Modern China boasts two major cities – Shanghai and Beijing. Over the coming years, I suspect another 15-20 major cities will spring up all over China. Already, there is an exodus from rural areas towards urban centers and these ambitious people will need housing and employment. If America can boast of several major cities (New York, San Francisco, Los Angeles, Washington DC, Houston etc.) then why can’t China build at least the same number? In my view, it is inevitable that in a few years from now, Wuhan, Tianjin and Shenzhen will one day light up the night sky as major American cities do today. I want you to consider how much steel, copper, tin, lead and energy will be used to build these cities.
The Coming Chinese Empire: What About India?
In addition to this, what about China’s neighbor, the second most populated nation in the world? India. It is home to 1.1 billion people and has 199.4 million households. India, with a GDP of US$600 billion comes in as the 12th biggest economy in the world. But, adjusted for differences in purchasing power, it is already the 4th largest economy in the world after the United States, China and Japan!
Today, India has 34 color televisions per 100 households, 4.6 telephone lines per 100 people, 2.5 mobile phone users per 100 people, 0.7 computers per 100 people and 0.3 Internet hosts per 1,000 people! In summary, India’s per-capita consumption is amongst the lowest in the world with the capability of becoming the largest. Demand can only go one way from here – up!
Still not convinced? Then, consider the following statistics –
India has 6 cars per thousand people and China’s number comes in at a shockingly low 6.7 cars per thousand people. Compare these figures with the developed nations –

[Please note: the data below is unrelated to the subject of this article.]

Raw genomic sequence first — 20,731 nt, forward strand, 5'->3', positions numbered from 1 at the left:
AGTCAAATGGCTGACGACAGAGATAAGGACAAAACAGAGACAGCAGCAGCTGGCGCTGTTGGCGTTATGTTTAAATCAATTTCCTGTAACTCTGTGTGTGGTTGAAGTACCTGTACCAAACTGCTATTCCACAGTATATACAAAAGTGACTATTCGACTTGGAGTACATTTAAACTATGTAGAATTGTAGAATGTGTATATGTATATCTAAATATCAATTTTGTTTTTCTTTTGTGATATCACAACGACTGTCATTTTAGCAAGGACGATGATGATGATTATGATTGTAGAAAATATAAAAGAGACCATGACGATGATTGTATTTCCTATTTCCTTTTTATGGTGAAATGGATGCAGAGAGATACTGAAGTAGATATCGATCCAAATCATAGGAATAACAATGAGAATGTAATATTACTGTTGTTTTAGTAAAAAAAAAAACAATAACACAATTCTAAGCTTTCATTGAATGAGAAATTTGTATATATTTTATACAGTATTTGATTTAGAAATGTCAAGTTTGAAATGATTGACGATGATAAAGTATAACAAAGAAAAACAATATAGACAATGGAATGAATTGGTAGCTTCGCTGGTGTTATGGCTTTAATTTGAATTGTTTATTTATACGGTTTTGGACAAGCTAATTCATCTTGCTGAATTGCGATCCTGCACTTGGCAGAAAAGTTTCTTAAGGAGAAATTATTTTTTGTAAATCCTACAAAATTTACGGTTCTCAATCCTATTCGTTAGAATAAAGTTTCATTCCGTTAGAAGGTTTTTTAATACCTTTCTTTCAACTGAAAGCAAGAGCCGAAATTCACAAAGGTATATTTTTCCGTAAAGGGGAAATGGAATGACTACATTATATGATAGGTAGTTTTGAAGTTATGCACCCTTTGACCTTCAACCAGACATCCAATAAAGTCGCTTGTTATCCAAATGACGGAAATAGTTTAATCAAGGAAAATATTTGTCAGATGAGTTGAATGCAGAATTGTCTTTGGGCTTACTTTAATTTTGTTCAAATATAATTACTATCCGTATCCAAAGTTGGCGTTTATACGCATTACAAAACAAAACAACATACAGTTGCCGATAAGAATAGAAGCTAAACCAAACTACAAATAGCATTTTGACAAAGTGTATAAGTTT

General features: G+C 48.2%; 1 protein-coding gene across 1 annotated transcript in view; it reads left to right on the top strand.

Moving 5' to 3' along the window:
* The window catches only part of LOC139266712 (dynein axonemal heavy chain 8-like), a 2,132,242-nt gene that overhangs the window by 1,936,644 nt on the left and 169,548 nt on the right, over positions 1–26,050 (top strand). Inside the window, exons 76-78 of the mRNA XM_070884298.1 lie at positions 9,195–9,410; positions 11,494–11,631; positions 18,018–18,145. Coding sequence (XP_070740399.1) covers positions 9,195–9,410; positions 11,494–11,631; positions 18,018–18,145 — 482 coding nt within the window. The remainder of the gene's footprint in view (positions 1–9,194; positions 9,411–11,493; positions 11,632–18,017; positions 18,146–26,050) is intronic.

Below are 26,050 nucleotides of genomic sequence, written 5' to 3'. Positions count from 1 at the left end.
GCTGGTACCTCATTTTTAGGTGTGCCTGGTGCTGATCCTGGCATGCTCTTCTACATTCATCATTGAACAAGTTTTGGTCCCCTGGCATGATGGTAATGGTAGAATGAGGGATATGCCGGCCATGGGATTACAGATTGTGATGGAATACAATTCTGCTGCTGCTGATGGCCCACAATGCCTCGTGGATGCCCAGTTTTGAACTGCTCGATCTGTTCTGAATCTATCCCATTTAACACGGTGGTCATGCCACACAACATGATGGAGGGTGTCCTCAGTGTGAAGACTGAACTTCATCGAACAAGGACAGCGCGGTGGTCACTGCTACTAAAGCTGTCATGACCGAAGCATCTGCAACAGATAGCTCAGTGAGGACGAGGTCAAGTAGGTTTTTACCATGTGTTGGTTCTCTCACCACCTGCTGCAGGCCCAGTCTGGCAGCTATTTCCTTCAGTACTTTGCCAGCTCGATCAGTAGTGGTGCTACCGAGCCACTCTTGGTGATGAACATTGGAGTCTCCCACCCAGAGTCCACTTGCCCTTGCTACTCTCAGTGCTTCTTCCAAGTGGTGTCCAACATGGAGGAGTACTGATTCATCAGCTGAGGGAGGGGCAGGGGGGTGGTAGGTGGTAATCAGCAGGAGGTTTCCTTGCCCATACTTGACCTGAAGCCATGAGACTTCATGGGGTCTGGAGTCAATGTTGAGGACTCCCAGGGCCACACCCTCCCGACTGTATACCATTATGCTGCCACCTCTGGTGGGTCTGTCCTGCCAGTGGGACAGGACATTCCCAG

France – 491 cars
United States – 481 cars
Japan – 428 cars
United Kingdom – 384 cars
Even Cambodia has 312 cars per thousand people! I don’t know about you, but I am convinced that India and China’s car ownership won’t remain so low forever. It’s no wonder that car manufacturers all over the world are drooling at the future! Oil demand is another story altogether. Those who believe that this is just a temporary spike in prices are living in a dream world! In the real world, the millions of new cars, which the Chinese and Indians acquire, will be powered by petrol. In the real world, unless someone finds a lot more oil and finds it quickly, petrol prices will continue to defy gravity for the years to come.
Over the past 200 years, commodities had five secular bull-markets between the following periods –
1st boom – 1823-1838 (15 years)
2nd boom – 1848-1865 (17 years)
3rd boom – 1878-1918 (40 years)
4th boom – 1929-1950 (21 years)
5th boom – 1963-1980 (17 years)
The shortest bull-market lasted 15 years whilst the biggest commodity boom went on for a monstrous 40 years! The current bull-market is only 4-5 years old. If history is any guide, the current commodity bull still has a long way to go.
for The Daily Reckoning
October 26, 2005
P.S. As I have explained above, the emerging economies of Asia will require immense quantities of “things” over the coming years. Investors must take positions in tangibles for the long-term – and I know of a commodities trader that can help you do just that. In the last year, he has helped his readers make money in 29 of 32 trades in the volatile commodities market.